How to water indoor plants like an expert: 4 simple steps

Did you know that over watering indoor plants causes most indoor plant deaths? Too much love and care is a killer. Find out more about how to water indoor plants like an expert...

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how to water indoor plants

Introduction

Sadly, and all too often, it is too much care that ultimately kills indoor plants. 

In an outdoor garden, it rains, the sun shines and your plants can grow new roots to search for food and water. In an indoor environment, our plants rely solely on us to provide the perfect environment for them to thrive. And, in our efforts to recreate this perfect environment, we wrongly water our plants and cause many plant health problems.

Watering indoor plants – knowing when and how to water indoor plants is one of the most effective and easiest ways to ensure you maintain healthy indoor plants. Let’s explore the topic of watering indoor plants so you can become an expert at helping your plants thrive.

How to water indoor plants – the basics

So, you want just the basics on how to water indoor plants. Follow our simple 4 green thumb rules of watering:

1. Know your plant

Each indoor plant is unique and has different watering needs. Some plants like to drink more water than others. Generally, there are two types of indoor plants:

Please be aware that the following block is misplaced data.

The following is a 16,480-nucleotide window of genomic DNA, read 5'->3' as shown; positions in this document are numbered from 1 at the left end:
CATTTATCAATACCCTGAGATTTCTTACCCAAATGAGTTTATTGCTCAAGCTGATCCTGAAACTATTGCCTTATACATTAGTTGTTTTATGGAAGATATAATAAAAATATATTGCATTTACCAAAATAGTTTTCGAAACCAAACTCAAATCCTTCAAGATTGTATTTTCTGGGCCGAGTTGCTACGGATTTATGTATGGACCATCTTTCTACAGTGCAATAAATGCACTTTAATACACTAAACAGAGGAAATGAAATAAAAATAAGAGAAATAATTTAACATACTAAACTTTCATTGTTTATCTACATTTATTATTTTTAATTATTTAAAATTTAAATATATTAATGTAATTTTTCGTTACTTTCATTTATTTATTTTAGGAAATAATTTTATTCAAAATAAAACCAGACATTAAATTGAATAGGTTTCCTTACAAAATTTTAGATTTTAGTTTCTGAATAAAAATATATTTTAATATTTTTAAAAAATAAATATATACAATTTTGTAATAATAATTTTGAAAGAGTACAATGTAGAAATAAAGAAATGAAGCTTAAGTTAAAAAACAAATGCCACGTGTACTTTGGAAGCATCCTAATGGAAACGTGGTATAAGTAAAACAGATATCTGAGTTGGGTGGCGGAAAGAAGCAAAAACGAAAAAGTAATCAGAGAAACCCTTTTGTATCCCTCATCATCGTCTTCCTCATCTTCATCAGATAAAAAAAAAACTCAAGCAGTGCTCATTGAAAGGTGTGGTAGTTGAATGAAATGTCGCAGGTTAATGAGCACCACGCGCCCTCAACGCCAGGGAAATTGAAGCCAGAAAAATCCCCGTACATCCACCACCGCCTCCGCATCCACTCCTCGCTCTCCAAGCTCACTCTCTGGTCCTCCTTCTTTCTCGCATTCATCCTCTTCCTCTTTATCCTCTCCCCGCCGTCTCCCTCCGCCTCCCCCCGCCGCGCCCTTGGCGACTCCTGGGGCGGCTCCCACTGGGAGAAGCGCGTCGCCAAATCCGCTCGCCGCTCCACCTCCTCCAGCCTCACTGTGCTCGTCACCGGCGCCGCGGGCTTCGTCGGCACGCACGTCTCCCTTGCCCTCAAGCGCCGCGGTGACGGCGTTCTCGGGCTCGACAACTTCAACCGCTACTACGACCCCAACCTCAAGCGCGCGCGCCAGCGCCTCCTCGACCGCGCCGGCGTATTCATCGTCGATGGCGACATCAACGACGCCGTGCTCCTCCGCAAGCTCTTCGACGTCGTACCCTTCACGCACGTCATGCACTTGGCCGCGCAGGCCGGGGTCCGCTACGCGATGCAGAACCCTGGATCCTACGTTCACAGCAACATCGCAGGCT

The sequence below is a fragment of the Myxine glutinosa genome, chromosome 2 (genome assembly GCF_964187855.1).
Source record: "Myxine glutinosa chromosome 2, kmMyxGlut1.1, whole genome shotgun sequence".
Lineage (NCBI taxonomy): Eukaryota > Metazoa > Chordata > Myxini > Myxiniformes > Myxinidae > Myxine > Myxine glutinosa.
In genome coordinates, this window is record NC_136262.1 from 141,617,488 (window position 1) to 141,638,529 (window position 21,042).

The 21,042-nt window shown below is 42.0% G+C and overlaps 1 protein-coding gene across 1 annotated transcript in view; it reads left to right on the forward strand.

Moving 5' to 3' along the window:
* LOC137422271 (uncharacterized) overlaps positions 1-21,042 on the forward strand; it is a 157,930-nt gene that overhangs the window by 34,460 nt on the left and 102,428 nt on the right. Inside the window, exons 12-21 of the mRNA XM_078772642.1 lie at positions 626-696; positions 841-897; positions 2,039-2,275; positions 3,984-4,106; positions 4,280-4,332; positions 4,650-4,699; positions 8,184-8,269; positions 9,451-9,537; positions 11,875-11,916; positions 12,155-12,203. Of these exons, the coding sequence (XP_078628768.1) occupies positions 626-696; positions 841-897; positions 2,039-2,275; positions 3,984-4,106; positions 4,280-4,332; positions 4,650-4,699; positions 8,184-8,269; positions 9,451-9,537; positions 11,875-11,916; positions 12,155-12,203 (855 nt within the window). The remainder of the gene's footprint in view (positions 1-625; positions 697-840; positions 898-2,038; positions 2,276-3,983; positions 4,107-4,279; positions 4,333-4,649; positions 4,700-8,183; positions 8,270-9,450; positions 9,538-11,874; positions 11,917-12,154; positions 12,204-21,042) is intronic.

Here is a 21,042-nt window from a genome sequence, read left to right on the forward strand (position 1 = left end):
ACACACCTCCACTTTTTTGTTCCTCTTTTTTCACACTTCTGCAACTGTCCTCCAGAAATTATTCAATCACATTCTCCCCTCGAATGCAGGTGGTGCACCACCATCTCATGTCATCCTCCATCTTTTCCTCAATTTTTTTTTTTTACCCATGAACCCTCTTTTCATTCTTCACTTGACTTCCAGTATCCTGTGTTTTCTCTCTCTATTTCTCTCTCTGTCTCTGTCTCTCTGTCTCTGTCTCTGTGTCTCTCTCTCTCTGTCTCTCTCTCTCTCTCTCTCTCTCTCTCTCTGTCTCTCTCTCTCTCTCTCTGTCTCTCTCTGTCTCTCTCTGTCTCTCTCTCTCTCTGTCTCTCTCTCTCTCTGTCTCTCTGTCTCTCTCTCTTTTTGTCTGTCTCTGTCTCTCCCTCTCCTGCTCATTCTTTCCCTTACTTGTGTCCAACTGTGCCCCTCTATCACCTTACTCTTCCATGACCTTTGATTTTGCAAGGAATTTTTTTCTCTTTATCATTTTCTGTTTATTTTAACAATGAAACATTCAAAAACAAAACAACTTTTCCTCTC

Dry: These plants enjoy dry soil and can survive on dry soil for longer periods. There is no need to water them frequently.

Moist: These plants enjoy moist soil and like to be watered a day or so after the soil dries out – more frequently.

2. Test the soil

This is where watering indoor plants gets a little dirty and tactile. Poke your finger into the soil, down to your first knuckle.

“Is the soil moist?” If the soil sticks to your finger, it’s moist.

“Is the soil dry?” If the soil doesn’t stick to your finger, it’s dry.

But let’s check a little further. Take a good look at the soil around the edge of the pot. Is there a slight gap between the soil and the pot? That means that all of the water has been used up and the soil is dry.

If the soil is moist, don’t water.

If the soil is damp, don’t water.

If the soil is a just a little moist (almost dry) and your plant is a big drinker, water it. But be cautious and err on the side of don’t water.

If the soil is dry, water.

How frequently would be considered normal in watering indoor plants? It depends! But generally, you will be watering your indoor plants every 4 days to weekly in the summer months and once every 10 or so days in the winter months. And less for succulents and cactus that only require the occasional watering.

3. Let’s get watering

There are two ways and how to water indoor plants all comes down to personal preference and convenience.

From below

Use a tray, large container or even your sink. You will need a few centimeters of fresh water. Then place each of your indoor plants carefully in the water and allow them to soak up the water. Leave for about 30 mins to an hour. Do not leave your plants soaking overnight. After a short soak, remove them from the water and let them drain before placing them back in their normal location.

From above

Using a watering can or jug, slowly pour water around your indoor plant to saturate the soil. Avoid wetting the foliage but make sure you give all of the soil a good soaking. If you are worried about any excess water running out of the pot, simply stand your pots in the sink. Otherwise, the excess water will collect in the saucer.